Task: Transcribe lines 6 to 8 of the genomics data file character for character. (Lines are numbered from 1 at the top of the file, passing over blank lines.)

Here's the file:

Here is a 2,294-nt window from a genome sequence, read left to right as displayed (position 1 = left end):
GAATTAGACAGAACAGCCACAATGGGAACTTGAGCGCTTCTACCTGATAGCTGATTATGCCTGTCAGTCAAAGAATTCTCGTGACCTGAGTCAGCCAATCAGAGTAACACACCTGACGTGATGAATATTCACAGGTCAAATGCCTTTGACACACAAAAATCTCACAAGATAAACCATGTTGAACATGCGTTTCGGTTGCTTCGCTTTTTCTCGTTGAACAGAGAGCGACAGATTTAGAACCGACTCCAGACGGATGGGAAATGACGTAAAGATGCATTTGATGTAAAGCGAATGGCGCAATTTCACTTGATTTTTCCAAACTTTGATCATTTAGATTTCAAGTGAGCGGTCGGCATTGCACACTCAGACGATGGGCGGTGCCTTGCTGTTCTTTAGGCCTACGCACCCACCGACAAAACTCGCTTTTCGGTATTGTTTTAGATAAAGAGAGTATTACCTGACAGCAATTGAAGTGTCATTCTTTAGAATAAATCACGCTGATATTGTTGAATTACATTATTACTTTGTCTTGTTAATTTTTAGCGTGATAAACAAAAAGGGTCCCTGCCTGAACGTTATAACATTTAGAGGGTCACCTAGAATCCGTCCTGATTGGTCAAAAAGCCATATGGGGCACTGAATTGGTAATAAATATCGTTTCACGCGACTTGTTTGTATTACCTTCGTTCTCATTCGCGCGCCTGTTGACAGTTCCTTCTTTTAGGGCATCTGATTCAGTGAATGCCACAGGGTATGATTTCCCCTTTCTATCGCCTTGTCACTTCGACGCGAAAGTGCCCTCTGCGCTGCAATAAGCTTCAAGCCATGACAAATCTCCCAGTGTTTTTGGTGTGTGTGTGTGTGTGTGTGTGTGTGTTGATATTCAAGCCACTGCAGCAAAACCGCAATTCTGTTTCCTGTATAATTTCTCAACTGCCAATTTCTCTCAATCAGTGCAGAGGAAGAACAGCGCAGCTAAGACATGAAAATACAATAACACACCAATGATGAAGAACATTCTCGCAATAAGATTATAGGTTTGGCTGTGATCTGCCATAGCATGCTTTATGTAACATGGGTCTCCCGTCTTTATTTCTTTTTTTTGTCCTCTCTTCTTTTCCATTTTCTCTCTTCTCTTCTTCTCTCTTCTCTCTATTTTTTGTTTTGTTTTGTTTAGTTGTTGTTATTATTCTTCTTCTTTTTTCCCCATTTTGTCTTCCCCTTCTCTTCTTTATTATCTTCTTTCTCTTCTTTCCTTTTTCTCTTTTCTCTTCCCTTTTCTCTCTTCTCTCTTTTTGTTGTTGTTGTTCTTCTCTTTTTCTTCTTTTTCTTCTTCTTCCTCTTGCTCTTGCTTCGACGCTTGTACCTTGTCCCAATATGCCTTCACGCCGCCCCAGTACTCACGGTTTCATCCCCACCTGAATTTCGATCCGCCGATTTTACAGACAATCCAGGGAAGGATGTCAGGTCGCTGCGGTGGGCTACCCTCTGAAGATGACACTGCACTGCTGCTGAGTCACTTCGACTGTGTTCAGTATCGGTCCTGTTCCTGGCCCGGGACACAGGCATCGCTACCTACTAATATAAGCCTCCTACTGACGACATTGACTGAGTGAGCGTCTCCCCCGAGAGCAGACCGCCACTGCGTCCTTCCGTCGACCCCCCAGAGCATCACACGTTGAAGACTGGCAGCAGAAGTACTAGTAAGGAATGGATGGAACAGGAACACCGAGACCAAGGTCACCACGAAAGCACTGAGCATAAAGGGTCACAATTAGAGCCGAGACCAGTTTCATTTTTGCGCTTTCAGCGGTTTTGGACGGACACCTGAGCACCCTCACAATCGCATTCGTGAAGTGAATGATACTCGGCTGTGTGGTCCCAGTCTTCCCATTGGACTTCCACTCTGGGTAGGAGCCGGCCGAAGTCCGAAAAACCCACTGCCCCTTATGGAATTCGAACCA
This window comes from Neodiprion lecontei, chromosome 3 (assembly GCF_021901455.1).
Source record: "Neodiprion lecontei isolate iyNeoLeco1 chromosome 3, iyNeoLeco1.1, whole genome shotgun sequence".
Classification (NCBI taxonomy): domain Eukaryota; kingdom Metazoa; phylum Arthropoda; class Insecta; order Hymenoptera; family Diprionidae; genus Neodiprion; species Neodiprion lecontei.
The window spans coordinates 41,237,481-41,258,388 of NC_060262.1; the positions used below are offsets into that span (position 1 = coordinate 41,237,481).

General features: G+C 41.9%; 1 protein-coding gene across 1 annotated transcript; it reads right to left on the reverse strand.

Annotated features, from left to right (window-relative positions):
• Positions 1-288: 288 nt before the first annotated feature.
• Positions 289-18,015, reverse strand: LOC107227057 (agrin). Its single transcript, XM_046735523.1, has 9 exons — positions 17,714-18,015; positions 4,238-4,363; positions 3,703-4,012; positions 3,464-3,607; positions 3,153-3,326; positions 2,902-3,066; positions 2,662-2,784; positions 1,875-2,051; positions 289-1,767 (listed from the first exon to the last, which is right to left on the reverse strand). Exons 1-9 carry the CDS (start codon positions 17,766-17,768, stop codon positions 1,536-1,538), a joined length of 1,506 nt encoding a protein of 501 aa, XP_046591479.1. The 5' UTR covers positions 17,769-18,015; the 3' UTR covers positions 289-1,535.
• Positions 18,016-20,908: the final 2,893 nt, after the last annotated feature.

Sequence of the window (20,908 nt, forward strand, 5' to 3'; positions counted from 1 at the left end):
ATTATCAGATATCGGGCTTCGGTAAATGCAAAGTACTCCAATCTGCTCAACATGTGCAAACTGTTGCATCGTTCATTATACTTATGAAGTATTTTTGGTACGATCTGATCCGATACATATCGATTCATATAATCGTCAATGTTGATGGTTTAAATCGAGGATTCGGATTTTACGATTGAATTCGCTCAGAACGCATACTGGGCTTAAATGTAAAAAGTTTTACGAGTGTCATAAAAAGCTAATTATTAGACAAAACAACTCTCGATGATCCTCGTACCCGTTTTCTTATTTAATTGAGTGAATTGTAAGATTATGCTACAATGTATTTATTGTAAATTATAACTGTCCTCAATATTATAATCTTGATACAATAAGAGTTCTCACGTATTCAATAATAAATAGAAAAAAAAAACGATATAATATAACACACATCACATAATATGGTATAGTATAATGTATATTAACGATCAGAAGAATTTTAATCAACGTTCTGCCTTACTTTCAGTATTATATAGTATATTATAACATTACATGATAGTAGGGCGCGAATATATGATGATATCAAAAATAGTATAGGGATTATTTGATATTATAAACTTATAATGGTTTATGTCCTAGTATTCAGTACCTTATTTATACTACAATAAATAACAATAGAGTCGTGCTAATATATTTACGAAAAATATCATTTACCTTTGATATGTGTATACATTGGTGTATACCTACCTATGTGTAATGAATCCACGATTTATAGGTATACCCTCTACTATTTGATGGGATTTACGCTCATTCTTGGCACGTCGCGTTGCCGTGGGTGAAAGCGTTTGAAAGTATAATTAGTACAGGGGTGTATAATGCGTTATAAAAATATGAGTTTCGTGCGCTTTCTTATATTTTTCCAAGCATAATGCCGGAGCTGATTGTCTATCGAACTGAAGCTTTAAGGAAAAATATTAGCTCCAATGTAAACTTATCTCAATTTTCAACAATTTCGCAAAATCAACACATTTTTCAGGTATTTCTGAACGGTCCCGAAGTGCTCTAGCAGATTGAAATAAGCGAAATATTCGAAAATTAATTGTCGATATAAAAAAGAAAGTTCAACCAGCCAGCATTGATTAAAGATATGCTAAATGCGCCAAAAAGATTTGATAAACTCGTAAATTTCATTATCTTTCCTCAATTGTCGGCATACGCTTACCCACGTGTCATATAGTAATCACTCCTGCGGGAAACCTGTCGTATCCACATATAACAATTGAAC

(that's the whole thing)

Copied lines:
The window spans coordinates 41,237,481-41,258,388 of NC_060262.1; the positions used below are offsets into that span (position 1 = coordinate 41,237,481).

General features: G+C 41.9%; 1 protein-coding gene across 1 annotated transcript; it reads right to left on the reverse strand.

Annotated features, from left to right (window-relative positions):